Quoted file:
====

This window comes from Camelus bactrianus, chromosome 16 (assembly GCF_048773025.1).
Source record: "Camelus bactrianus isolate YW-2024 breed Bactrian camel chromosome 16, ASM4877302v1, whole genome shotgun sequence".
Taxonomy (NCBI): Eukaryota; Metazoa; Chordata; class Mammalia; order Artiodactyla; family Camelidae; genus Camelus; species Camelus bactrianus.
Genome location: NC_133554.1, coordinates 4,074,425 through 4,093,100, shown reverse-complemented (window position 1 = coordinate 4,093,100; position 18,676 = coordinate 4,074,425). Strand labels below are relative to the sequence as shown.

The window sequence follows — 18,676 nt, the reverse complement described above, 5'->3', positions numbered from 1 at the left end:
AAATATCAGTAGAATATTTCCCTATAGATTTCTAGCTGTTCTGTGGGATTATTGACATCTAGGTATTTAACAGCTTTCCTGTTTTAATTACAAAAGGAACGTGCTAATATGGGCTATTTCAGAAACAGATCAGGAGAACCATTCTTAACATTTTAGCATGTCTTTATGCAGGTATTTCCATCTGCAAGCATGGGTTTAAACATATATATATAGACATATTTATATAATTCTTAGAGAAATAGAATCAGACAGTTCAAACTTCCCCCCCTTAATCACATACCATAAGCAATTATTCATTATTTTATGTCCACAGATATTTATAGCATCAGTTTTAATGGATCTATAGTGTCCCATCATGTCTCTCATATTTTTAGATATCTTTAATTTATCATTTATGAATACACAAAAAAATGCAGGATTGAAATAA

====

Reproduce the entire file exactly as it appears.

This window comes from Camelus bactrianus, chromosome 16 (assembly GCF_048773025.1).
Source record: "Camelus bactrianus isolate YW-2024 breed Bactrian camel chromosome 16, ASM4877302v1, whole genome shotgun sequence".
Taxonomy (NCBI): Eukaryota; Metazoa; Chordata; class Mammalia; order Artiodactyla; family Camelidae; genus Camelus; species Camelus bactrianus.
Genome location: NC_133554.1, coordinates 4,074,425 through 4,093,100, shown reverse-complemented (window position 1 = coordinate 4,093,100; position 18,676 = coordinate 4,074,425). Strand labels below are relative to the sequence as shown.

The window sequence follows — 18,676 nt, the reverse complement described above, 5'->3', positions numbered from 1 at the left end:
AAATATCAGTAGAATATTTCCCTATAGATTTCTAGCTGTTCTGTGGGATTATTGACATCTAGGTATTTAACAGCTTTCCTGTTTTAATTACAAAAGGAACGTGCTAATATGGGCTATTTCAGAAACAGATCAGGAGAACCATTCTTAACATTTTAGCATGTCTTTATGCAGGTATTTCCATCTGCAAGCATGGGTTTAAACATATATATATAGACATATTTATATAATTCTTAGAGAAATAGAATCAGACAGTTCAAACTTCCCCCCCTTAATCACATACCATAAGCAATTATTCATTATTTTATGTCCACAGATATTTATAGCATCAGTTTTAATGGATCTATAGTGTCCCATCATGTCTCTCATATTTTTAGATATCTTTAATTTATCATTTATGAATACACAAAAAAATGCAGGATTGAAATAA